2607. As regards the historicals they are all historically true, except those in the first chapters of Genesis, which are made up history, as shown in volume 1. Yet although they are historically true, they nevertheless have an internal sense; and in that sense, like the propheticals, treat solely of the Lord. They do indeed treat of heaven and the church, and of what belongs to heaven and the church, but as these are of the Lord, through these the historicals look to the Lord, and therefore are the Word. The historic events are all representative, and every word by which they are described is significative. That the historic events are representative is evident from what has been unfolded thus far concerning Abraham, and will be further evident from what of the Lord's Divine mercy is to be explained concerning Isaac, Jacob, and his twelve sons; concerning Egypt, the sojourning of the people in the wilderness, their entrance into the land of Canaan, etc.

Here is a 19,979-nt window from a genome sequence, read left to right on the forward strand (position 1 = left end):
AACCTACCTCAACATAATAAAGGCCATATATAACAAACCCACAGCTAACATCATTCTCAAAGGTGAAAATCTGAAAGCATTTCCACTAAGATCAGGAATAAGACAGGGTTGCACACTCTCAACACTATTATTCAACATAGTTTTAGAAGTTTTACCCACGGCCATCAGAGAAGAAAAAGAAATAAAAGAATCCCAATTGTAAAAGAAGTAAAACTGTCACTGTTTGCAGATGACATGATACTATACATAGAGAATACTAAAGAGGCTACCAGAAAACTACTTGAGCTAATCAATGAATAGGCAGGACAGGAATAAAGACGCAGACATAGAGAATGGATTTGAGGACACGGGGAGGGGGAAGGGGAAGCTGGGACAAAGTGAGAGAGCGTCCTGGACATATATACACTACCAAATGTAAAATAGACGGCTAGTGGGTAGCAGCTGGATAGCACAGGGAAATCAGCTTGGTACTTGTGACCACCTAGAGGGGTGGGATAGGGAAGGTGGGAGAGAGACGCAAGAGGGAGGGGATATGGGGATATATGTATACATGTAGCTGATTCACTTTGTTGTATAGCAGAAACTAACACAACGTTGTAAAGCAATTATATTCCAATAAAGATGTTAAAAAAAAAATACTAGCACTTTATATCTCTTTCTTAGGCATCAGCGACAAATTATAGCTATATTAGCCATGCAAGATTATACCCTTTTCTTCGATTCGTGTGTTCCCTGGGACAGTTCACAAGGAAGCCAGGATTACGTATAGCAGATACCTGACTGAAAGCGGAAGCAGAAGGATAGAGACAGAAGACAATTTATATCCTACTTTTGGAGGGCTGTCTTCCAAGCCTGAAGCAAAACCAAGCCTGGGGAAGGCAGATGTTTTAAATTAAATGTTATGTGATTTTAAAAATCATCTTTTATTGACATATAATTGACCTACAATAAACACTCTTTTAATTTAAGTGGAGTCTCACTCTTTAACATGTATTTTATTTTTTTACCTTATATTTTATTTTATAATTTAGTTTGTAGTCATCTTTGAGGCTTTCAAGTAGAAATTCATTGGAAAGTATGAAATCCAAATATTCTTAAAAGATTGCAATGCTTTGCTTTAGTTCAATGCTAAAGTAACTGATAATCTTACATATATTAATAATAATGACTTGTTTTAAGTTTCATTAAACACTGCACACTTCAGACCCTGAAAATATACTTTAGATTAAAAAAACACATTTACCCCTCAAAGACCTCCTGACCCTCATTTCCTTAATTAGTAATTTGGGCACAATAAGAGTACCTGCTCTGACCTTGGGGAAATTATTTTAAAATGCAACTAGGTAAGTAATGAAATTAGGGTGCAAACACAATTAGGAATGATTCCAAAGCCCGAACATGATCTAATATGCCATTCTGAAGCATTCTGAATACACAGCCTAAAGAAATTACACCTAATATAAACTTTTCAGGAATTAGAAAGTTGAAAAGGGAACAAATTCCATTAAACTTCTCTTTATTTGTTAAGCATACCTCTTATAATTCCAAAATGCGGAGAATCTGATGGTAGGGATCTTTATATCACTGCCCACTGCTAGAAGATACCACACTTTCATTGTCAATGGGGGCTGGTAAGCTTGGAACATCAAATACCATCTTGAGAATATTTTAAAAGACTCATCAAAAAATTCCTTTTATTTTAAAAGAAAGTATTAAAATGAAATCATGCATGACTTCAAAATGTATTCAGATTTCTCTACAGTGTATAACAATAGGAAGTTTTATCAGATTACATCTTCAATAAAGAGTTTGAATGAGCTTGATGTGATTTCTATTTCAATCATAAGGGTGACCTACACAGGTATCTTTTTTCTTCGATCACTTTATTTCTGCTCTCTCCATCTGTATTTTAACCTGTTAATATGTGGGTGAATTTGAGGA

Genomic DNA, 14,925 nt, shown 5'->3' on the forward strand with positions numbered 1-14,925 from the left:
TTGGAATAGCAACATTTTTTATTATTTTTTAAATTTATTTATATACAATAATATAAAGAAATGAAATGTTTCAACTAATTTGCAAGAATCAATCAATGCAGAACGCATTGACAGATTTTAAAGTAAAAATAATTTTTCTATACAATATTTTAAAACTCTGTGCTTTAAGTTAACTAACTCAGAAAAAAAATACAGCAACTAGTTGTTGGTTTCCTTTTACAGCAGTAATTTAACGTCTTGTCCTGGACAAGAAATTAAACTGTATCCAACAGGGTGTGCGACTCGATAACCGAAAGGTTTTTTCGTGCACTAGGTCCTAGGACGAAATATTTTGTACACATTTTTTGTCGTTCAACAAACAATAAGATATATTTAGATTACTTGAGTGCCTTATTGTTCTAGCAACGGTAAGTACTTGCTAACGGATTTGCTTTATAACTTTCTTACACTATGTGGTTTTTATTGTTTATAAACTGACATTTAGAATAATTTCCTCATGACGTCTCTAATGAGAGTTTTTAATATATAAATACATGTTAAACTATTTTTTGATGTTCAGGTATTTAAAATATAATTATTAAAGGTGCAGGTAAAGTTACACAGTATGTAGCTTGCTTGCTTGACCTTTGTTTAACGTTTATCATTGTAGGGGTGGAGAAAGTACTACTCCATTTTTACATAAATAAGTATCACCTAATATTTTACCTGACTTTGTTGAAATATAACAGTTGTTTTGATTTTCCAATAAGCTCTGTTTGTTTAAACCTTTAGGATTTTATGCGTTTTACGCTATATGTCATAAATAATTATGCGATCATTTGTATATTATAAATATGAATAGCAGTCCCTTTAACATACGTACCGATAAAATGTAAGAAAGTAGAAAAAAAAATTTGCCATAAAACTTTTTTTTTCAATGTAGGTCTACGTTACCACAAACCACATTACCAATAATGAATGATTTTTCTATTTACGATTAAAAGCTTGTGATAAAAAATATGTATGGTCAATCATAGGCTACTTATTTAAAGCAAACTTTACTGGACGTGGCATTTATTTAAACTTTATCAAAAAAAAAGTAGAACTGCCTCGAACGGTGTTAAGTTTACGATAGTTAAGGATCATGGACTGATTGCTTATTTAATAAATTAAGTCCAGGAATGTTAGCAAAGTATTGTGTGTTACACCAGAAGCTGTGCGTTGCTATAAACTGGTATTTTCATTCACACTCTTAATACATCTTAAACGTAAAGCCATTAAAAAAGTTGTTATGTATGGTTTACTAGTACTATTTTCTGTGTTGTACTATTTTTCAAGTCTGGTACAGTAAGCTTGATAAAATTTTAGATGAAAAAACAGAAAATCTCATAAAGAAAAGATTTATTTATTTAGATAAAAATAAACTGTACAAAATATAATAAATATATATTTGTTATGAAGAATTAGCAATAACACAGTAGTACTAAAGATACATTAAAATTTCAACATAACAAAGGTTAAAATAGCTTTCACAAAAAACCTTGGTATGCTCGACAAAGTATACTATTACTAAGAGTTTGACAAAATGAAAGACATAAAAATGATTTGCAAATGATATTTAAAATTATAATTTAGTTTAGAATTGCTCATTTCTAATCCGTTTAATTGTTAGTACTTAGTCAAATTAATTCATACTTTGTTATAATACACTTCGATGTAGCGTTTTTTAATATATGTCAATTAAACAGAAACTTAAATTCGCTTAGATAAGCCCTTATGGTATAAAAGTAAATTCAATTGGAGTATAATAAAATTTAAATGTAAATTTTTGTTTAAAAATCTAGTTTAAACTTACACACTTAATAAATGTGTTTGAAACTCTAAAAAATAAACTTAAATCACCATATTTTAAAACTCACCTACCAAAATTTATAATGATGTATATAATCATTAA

That every word by which these historicals are described is significative, is also evident from what has been shown for instance in regard to the names as signifying actual things; thus "Egypt" signifies memory-knowledge, "Asshur" the rational, "Ephraim" the intellectual, "Tyre" knowledges, "Zion" the celestial church, "Jerusalem" the spiritual church, and so on. The same has been shown in regard to the words; as that "king" signifies truth, "priest" good, and that all other words have their respective internal significance; such as "kingdom," "city," "house," "nation," "people," "garden," "vineyard," "oliveyard," "gold," "silver," "brass," "iron," "birds," "beasts," "bread," "wine," "oil," "morning," "day," "light;" and this uniformly in both the historical and the prophetical books, although they were written by various individuals, and at different times-a uniformity that would not be possible unless the Word had come down from heaven. From this it may be known that there is an internal sense in the Word; as well as from the fact that the Divine Word cannot treat of mere men, such as Abraham, Isaac, Jacob, and their posterity (which was the worst of nations); of their kings, their wives, sons, and daughters; of harlots, plunderings, and such things, which, considered in themselves, are not worthy to be even mentioned in the Word, unless by them are represented and signified such things as are in the Lord's kingdom: it is these things that are worthy of the Word.